I first learned about the Sufi view of rationality and the role of reasoning during my adolescent years. Rumi, Attar, Shah Nimatullah, Hafez, Iraqi and my own father all warned in their poetry against the pitfalls of rationality and the intellect. I was puzzled by their assertion that the intellect cannot guide us on the path to the truth. Does that mean we have to give up rationality altogether? Is it possible to conduct one’s life without acting rationally? How are we to cope with the problems of life if we do not use our reasoning and intellect? My puzzlement was compounded by the fact that all the Sufis around me were rational human beings. They all had jobs and had to deal with the day-to-day problems of life by making rational decisions. Furthermore, most of the Sufis of the past, including those mentioned above, were men of learning and spent most of their lives reading and writing books.
Later in my life, I noticed a great similarity between the way of the Sufis and the views on religion and the spiritual practice of Ludwig Wittgenstein (1889-1951), one of the great philosophers of the twentieth century. By all accounts, Wittgenstein was not a religious person, but he thought one should have a religious attitude in life. He believed that the truth of religious or spiritual discourse lies in its practice, its rituals and symbolism but not in explanations and justifications of its claim.
Those who approach spirituality by way of rationality will have the illusion of understanding divine words in absolute terms and judge others accordingly. This is the crux of the Sufi critique of the rational approach to spirituality. It gives one the appearance of understanding the words of God, thereby creating a deluded feeling of superiority over others. Here the intellect only feeds the ego in its enterprise. Moreover, this false sense of understanding prevents one from applying spiritual principles in one’s daily life due to self-satisfaction. A yet more dangerous aspect of a so-called rational approach to religion is the insistence that one’s own spiritual tradition is the only path towards the truth.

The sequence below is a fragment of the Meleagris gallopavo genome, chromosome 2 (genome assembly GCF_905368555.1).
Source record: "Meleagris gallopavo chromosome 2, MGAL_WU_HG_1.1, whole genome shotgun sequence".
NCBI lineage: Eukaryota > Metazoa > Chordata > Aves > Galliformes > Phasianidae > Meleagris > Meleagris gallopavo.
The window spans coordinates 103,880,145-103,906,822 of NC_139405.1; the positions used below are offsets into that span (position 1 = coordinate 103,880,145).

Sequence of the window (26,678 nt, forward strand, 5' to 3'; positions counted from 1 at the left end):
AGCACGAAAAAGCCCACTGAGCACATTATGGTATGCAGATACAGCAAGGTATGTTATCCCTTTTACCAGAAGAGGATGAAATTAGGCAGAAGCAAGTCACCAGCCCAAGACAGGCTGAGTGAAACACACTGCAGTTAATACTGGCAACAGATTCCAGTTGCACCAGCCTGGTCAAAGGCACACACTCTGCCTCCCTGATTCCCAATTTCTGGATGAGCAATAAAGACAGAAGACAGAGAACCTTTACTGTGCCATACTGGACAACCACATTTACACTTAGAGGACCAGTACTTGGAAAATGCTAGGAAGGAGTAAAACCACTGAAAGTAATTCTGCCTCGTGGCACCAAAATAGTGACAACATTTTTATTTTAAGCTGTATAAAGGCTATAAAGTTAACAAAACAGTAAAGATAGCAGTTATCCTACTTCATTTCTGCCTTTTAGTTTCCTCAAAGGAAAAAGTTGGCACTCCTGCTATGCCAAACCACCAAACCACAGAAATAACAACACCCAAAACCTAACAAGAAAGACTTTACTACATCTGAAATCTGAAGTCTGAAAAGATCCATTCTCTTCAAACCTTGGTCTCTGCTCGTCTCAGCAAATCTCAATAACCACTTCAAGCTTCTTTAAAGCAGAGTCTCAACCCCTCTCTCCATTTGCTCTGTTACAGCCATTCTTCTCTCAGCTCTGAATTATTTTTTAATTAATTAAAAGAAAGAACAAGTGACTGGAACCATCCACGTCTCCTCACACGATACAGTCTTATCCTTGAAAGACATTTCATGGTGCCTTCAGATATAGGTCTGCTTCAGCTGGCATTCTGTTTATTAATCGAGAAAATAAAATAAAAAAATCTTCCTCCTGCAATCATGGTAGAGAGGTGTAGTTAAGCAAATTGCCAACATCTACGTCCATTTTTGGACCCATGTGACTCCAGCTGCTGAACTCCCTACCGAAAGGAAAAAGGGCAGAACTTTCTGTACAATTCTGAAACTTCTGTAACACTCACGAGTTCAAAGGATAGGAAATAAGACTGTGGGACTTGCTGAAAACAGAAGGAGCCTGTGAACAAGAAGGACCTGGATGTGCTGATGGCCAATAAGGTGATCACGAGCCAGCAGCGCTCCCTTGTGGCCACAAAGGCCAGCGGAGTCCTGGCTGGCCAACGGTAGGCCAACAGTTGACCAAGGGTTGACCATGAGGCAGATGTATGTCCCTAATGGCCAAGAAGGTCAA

For the Sufis spiritual truth is the realization that we are an insignificant part of the Whole from which we have been separated. Our purpose in life is to return to the Whole and to become once again unified with It. Such realization is only possible through love, purification of the self, and years of struggle with the ego.
To give up intellect and rationality in Sufism means to practice love first and foremost. Practicing love means to love indiscriminately. Love, unlike reason, is blind. It does not ask questions; it does not listen to pros and cons. The path of love is inclusive. It is not concerned with gender, sexual orientation, color or race. Nor is it concerned with self-preservation.
The right instrument on the path of love is the heart. The heart, unlike the intellect, is an instrument of intuitive and direct knowledge of the divine. While the intellect has its seat in one’s brain, the heart cannot be localized. It consists of the entire being of a human being. Just as the physical heart keeps us physically alive, the spiritual heart keeps us alive spiritually. It guides us through our struggles with the ego, the practice of loving and ultimately the return to the Source.
To use a metaphor borrowed from Wittgenstein, the power of our intellect and reasoning is like a ladder we should use to find the right spiritual path, but once we climb the ladder we will have to discard it.
Photo © WALTER KITUNDU, Sculpture Installation © JOY UMALI